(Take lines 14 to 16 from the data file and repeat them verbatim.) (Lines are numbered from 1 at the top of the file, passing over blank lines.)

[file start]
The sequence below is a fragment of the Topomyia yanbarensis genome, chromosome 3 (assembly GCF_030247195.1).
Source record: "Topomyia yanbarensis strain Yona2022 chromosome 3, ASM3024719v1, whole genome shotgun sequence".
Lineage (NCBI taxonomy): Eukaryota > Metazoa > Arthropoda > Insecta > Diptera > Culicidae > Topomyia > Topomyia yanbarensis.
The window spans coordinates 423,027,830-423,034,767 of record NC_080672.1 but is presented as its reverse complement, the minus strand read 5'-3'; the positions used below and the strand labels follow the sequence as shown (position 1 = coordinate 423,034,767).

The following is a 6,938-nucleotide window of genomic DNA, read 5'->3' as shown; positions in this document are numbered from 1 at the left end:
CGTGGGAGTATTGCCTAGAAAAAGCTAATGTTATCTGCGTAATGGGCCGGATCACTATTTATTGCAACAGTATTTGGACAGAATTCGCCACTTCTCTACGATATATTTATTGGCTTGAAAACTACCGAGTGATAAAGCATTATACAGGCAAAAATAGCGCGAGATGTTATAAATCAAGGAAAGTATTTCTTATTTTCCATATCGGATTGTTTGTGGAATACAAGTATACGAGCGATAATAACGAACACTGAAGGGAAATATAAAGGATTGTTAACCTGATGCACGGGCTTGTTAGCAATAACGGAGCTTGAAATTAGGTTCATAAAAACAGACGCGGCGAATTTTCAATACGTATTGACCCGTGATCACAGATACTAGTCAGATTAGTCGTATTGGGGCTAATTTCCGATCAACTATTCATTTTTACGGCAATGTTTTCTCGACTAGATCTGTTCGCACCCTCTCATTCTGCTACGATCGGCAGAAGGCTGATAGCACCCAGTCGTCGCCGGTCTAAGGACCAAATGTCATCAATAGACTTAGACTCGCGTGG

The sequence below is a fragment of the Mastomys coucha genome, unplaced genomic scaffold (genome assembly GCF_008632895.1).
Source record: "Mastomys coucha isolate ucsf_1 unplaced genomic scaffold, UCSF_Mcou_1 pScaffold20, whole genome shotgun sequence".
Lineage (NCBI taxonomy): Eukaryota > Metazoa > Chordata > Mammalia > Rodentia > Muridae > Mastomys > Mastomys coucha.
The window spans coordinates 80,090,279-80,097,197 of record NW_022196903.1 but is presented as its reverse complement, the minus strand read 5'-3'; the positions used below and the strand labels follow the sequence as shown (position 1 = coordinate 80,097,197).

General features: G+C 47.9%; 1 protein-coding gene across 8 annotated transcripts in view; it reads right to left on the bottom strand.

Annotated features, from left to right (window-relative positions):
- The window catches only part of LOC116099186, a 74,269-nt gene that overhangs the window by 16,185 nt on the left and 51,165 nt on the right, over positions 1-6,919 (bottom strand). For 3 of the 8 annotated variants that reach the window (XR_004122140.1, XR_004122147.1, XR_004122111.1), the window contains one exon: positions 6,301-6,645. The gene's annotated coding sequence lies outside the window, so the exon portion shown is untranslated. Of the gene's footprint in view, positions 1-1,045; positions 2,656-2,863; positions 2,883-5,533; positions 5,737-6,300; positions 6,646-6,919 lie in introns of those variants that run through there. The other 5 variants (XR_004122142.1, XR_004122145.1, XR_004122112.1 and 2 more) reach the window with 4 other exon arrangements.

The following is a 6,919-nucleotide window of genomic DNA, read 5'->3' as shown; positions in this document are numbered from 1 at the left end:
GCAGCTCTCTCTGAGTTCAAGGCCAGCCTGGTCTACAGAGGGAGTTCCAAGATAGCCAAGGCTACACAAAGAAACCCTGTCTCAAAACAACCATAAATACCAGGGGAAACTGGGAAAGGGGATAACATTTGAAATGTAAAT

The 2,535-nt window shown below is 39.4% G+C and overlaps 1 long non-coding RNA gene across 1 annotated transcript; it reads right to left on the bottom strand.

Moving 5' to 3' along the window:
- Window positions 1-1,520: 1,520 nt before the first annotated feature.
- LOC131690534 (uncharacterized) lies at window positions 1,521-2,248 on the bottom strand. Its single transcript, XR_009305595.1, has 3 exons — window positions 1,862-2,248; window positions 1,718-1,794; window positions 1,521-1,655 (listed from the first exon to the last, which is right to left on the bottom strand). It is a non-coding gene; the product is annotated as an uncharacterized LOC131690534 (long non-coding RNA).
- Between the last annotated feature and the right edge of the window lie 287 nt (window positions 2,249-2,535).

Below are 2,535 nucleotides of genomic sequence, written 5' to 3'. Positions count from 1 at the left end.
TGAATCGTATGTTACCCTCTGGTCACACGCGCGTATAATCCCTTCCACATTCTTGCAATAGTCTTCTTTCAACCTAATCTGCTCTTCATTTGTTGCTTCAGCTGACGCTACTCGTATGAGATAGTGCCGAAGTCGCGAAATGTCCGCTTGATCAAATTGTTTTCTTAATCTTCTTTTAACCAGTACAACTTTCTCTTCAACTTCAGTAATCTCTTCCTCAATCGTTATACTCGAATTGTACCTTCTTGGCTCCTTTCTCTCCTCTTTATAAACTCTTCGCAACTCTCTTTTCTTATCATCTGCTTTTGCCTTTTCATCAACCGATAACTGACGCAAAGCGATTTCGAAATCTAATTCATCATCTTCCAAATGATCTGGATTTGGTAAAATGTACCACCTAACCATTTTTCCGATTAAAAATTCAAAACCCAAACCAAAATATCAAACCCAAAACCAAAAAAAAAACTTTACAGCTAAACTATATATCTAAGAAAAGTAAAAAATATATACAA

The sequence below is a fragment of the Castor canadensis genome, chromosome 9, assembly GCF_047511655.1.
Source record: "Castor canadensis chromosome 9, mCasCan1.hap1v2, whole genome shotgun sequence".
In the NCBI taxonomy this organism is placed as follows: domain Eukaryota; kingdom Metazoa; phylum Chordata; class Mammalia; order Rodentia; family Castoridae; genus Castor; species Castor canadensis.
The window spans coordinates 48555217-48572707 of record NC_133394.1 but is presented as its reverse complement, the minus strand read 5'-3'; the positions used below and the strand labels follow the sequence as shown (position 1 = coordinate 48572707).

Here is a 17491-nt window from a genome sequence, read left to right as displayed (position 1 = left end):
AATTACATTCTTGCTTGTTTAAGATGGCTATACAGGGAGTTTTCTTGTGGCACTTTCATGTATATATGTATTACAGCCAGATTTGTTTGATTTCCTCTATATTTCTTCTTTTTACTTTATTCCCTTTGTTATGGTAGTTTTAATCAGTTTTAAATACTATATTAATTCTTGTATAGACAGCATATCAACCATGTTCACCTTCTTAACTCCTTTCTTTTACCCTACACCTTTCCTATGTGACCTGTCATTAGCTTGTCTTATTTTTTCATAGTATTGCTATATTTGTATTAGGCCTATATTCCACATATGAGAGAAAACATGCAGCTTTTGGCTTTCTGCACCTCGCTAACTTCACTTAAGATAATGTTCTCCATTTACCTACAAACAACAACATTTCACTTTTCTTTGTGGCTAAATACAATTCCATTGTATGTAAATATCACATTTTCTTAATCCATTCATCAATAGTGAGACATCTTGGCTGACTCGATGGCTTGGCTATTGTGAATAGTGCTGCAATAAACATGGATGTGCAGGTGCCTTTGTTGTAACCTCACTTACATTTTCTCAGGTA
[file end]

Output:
The following is a 6,919-nucleotide window of genomic DNA, read 5'->3' as shown; positions in this document are numbered from 1 at the left end:
GCAGCTCTCTCTGAGTTCAAGGCCAGCCTGGTCTACAGAGGGAGTTCCAAGATAGCCAAGGCTACACAAAGAAACCCTGTCTCAAAACAACCATAAATACCAGGGGAAACTGGGAAAGGGGATAACATTTGAAATGTAAAT

The 2,535-nt window shown below is 39.4% G+C and overlaps 1 long non-coding RNA gene across 1 annotated transcript; it reads right to left on the bottom strand.